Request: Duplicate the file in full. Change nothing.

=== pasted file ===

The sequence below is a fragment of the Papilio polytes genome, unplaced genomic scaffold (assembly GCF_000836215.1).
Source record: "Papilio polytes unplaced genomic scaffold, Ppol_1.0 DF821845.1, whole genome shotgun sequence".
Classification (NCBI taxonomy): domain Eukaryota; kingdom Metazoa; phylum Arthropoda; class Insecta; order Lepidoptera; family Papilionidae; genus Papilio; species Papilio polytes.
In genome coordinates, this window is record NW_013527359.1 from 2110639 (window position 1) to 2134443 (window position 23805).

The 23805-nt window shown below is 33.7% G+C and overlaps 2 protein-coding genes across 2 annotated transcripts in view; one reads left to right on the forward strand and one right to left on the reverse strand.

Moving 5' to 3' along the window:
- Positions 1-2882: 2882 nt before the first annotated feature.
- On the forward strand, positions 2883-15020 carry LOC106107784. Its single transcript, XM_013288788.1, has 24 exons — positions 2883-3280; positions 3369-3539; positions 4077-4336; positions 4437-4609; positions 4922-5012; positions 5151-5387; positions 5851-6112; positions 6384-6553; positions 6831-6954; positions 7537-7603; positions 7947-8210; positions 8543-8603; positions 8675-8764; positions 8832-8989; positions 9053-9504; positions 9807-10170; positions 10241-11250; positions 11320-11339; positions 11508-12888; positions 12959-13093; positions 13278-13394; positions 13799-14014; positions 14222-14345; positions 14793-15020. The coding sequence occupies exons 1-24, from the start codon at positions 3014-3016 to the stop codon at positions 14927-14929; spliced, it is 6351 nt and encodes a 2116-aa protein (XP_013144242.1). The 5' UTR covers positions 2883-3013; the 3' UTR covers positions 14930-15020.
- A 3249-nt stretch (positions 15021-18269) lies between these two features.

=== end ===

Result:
The sequence below is a fragment of the Papilio polytes genome, unplaced genomic scaffold (assembly GCF_000836215.1).
Source record: "Papilio polytes unplaced genomic scaffold, Ppol_1.0 DF821845.1, whole genome shotgun sequence".
Classification (NCBI taxonomy): domain Eukaryota; kingdom Metazoa; phylum Arthropoda; class Insecta; order Lepidoptera; family Papilionidae; genus Papilio; species Papilio polytes.
In genome coordinates, this window is record NW_013527359.1 from 2110639 (window position 1) to 2134443 (window position 23805).

The 23805-nt window shown below is 33.7% G+C and overlaps 2 protein-coding genes across 2 annotated transcripts in view; one reads left to right on the forward strand and one right to left on the reverse strand.

Moving 5' to 3' along the window:
- Positions 1-2882: 2882 nt before the first annotated feature.
- On the forward strand, positions 2883-15020 carry LOC106107784. Its single transcript, XM_013288788.1, has 24 exons — positions 2883-3280; positions 3369-3539; positions 4077-4336; positions 4437-4609; positions 4922-5012; positions 5151-5387; positions 5851-6112; positions 6384-6553; positions 6831-6954; positions 7537-7603; positions 7947-8210; positions 8543-8603; positions 8675-8764; positions 8832-8989; positions 9053-9504; positions 9807-10170; positions 10241-11250; positions 11320-11339; positions 11508-12888; positions 12959-13093; positions 13278-13394; positions 13799-14014; positions 14222-14345; positions 14793-15020. The coding sequence occupies exons 1-24, from the start codon at positions 3014-3016 to the stop codon at positions 14927-14929; spliced, it is 6351 nt and encodes a 2116-aa protein (XP_013144242.1). The 5' UTR covers positions 2883-3013; the 3' UTR covers positions 14930-15020.
- A 3249-nt stretch (positions 15021-18269) lies between these two features.